The Center for Integrated Earth System Science (CIESS) is a cooperative effort between the Jackson School of Geosciences and the Cockrell School of Engineering. The center fosters collaborative study of Earth as a coupled system with focus on land, atmosphere, water, environment, and society.
The center integrates the university’s strengths in earth system modeling, observing and monitoring, computational science and engineering, supercomputing, air resources engineering, hydrology and water resources, sedimentology and depositional processes, energy/policy, outreach/communications, and other fields.
The Center for Integrated Earth System Science (CIESS) seeks a deeper understanding of the physical chemical, biological and human interactions that determine the past, present and future states of Earth.
CIESS places a strong emphasis on the societal impacts of research in earth system science and provides a fundamental basis for understanding the world in which we live and seek sustainability.
CIESS views Earth in a holistic way, linking the atmosphere, ocean, biosphere, cryosphere, and solid earth as a coupled system. CIESS uses powerful methodologies such as satellite remote sensing and supercomputing simulations which are now profoundly changing research in earth system science.
Specifically, the goal of CIESS is to answer a wide variety of earth science questions including:
- How do Earth’s atmosphere, ocean, biosphere, cryosphere, and lithosphere interact on all time and space scales?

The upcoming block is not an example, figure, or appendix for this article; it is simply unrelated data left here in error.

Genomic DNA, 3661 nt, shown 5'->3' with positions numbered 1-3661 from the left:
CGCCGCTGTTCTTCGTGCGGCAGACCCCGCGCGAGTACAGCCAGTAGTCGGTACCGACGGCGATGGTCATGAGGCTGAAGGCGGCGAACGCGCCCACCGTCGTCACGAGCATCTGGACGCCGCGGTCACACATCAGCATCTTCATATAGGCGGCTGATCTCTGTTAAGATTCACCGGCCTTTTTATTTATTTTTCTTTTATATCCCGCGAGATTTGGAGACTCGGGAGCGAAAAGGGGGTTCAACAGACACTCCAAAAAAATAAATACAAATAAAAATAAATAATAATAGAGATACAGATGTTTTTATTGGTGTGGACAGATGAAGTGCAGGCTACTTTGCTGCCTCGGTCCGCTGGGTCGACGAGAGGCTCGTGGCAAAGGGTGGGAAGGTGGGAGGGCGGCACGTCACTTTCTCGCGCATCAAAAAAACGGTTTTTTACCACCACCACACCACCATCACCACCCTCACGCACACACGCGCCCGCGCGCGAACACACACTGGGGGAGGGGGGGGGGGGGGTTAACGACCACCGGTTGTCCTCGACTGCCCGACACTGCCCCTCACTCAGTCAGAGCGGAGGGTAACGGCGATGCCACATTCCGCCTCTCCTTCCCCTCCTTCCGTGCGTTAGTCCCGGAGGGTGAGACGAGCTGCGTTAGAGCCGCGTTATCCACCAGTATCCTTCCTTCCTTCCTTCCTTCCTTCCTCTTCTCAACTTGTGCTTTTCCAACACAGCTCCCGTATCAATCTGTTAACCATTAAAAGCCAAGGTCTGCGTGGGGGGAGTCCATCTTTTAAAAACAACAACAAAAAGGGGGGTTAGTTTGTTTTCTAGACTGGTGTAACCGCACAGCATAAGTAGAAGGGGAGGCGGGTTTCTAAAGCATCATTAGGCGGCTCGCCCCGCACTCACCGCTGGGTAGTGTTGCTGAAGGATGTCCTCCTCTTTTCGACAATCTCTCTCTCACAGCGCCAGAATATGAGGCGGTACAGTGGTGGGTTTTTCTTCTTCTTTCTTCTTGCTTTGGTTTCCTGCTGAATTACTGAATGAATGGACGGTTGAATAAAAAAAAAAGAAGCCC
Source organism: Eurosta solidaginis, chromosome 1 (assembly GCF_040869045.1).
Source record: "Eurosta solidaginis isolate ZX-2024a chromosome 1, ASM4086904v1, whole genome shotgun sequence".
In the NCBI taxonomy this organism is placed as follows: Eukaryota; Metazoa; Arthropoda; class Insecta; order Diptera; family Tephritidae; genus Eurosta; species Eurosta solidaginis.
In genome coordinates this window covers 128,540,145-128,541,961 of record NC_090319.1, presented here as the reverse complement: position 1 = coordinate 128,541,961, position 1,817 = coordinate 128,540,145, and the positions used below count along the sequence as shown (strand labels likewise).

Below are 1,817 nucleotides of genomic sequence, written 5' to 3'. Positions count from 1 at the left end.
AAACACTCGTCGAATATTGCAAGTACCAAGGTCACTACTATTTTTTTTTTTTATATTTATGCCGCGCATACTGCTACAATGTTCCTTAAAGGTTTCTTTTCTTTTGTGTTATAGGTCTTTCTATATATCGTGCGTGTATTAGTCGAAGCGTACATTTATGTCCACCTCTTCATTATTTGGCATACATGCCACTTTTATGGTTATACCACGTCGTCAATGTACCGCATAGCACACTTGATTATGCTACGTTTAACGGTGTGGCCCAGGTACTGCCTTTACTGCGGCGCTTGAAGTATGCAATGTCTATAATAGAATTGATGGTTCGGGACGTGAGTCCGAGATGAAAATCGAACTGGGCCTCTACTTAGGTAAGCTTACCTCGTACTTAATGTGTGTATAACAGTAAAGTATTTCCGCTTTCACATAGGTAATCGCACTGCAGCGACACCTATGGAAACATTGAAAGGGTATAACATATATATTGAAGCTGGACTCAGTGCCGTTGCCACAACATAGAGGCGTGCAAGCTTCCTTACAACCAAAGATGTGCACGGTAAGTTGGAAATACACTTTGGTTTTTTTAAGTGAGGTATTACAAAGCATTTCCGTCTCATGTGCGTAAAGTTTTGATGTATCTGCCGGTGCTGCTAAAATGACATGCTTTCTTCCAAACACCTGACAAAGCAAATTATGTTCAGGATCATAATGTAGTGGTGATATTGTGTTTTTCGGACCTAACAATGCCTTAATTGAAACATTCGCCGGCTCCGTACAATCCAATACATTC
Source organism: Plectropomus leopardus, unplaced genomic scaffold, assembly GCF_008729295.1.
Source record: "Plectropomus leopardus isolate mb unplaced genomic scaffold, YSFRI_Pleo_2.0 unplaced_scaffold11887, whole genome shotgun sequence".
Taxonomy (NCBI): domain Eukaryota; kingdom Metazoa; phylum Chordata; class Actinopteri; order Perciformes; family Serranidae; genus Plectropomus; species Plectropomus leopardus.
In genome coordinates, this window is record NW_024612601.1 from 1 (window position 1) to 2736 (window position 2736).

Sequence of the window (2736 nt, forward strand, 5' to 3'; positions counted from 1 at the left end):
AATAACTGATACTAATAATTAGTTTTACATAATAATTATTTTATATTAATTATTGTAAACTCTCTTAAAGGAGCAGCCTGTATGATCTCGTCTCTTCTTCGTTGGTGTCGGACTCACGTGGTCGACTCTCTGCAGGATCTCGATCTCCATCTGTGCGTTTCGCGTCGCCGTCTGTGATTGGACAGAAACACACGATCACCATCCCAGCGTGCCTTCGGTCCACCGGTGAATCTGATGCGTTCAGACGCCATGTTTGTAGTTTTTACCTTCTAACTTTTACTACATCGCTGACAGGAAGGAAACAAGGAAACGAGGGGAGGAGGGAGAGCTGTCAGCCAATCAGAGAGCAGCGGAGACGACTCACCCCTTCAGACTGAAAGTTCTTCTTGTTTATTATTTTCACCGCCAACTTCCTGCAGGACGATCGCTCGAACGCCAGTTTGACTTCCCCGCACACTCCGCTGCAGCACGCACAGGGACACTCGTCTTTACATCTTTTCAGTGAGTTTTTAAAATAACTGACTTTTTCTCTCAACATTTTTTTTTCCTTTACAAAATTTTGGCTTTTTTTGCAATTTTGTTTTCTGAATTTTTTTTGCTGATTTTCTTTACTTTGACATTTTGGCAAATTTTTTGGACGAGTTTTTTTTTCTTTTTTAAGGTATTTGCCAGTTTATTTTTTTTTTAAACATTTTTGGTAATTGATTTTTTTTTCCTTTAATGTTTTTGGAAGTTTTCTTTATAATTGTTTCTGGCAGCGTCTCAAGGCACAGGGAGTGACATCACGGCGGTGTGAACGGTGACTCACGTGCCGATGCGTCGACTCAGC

- How can we use in situ measurements, global satellite observations, proxy data, and computational analysis to describe and understand Earth’s dynamic system?
- What has been the impact of human activity on Earth?
- What is the future of our environment under climate change, land use change, and water use change?
- How accurate are climate system models in providing seamless predictions at daily, seasonal, decadal or centennial timescales? Can we improve these predictions?
- How can we reduce modeling uncertainties and make reliable predictions of extreme events at regional scales? How can we make rational decisions under uncertainties in order to mitigate, prevent, plan for or adapt to the negative potential impacts of global change? How can we apply the lessons learned from climate system models to other earth sciences and engineering?
Dr. Yang’s Research Group with guest Dr. Zhou, June 2015
Dr. Shaikh, Dr. Zhou, and Dr. Yang (pictured L-R)
Dr. Liming Zhou and Dr. Zong-Liang Yang
UT Booth, AMS 2013
UT Poster Session, AMS reception
Dr. Yang, Banff